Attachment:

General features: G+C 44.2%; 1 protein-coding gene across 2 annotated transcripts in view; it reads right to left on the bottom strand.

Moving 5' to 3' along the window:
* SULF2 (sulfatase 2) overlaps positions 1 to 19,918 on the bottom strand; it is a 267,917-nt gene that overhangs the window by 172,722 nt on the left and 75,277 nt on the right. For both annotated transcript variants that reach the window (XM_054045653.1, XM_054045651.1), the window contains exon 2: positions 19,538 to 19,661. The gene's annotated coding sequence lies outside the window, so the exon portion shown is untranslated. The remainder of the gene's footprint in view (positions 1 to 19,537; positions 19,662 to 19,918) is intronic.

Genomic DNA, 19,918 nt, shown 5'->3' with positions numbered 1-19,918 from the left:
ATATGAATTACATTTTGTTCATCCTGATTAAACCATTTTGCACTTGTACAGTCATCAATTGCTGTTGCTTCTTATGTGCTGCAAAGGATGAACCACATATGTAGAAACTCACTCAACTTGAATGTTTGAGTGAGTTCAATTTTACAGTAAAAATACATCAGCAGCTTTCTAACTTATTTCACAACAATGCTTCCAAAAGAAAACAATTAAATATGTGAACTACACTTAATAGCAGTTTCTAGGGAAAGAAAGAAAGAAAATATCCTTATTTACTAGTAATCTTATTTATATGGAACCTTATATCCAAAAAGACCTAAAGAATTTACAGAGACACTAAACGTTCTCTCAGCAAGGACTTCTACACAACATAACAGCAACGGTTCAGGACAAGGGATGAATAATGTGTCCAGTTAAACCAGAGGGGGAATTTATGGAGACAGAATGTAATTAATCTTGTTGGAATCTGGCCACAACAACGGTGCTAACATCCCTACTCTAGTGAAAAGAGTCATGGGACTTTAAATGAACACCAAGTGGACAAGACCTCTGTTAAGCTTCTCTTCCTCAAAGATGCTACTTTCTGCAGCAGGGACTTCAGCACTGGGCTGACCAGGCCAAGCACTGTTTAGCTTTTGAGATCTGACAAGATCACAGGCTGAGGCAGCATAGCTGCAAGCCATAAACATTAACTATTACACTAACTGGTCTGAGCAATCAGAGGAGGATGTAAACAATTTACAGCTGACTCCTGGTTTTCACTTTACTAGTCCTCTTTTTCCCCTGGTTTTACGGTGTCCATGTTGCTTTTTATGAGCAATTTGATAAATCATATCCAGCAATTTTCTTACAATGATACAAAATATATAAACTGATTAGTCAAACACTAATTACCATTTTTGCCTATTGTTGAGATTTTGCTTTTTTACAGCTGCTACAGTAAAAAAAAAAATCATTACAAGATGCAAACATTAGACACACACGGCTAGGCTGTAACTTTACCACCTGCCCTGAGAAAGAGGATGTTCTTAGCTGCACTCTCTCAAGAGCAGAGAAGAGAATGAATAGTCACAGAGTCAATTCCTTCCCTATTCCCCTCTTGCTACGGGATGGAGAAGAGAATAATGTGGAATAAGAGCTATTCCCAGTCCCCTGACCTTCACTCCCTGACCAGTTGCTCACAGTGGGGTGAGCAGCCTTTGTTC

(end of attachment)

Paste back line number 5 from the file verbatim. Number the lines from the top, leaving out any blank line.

ATATGAATTACATTTTGTTCATCCTGATTAAACCATTTTGCACTTGTACAGTCATCAATTGCTGTTGCTTCTTATGTGCTGCAAAGGATGAACCACATATGTAGAAACTCACTCAACTTGAATGTTTGAGTGAGTTCAATTTTACAGTAAAAATACATCAGCAGCTTTCTAACTTATTTCACAACAATGCTTCCAAAAGAAAACAATTAAATATGTGAACTACACTTAATAGCAGTTTCTAGGGAAAGAAAGAAAGAAAATATCCTTATTTACTAGTAATCTTATTTATATGGAACCTTATATCCAAAAAGACCTAAAGAATTTACAGAGACACTAAACGTTCTCTCAGCAAGGACTTCTACACAACATAACAGCAACGGTTCAGGACAAGGGATGAATAATGTGTCCAGTTAAACCAGAGGGGGAATTTATGGAGACAGAATGTAATTAATCTTGTTGGAATCTGGCCACAACAACGGTGCTAACATCCCTACTCTAGTGAAAAGAGTCATGGGACTTTAAATGAACACCAAGTGGACAAGACCTCTGTTAAGCTTCTCTTCCTCAAAGATGCTACTTTCTGCAGCAGGGACTTCAGCACTGGGCTGACCAGGCCAAGCACTGTTTAGCTTTTGAGATCTGACAAGATCACAGGCTGAGGCAGCATAGCTGCAAGCCATAAACATTAACTATTACACTAACTGGTCTGAGCAATCAGAGGAGGATGTAAACAATTTACAGCTGACTCCTGGTTTTCACTTTACTAGTCCTCTTTTTCCCCTGGTTTTACGGTGTCCATGTTGCTTTTTATGAGCAATTTGATAAATCATATCCAGCAATTTTCTTACAATGATACAAAATATATAAACTGATTAGTCAAACACTAATTACCATTTTTGCCTATTGTTGAGATTTTGCTTTTTTACAGCTGCTACAGTAAAAAAAAAAATCATTACAAGATGCAAACATTAGACACACACGGCTAGGCTGTAACTTTACCACCTGCCCTGAGAAAGAGGATGTTCTTAGCTGCACTCTCTCAAGAGCAGAGAAGAGAATGAATAGTCACAGAGTCAATTCCTTCCCTATTCCCCTCTTGCTACGGGATGGAGAAGAGAATAATGTGGAATAAGAGCTATTCCCAGTCCCCTGACCTTCACTCCCTGACCAGTTGCTCACAGTGGGGTGAGCAGCCTTTGTTC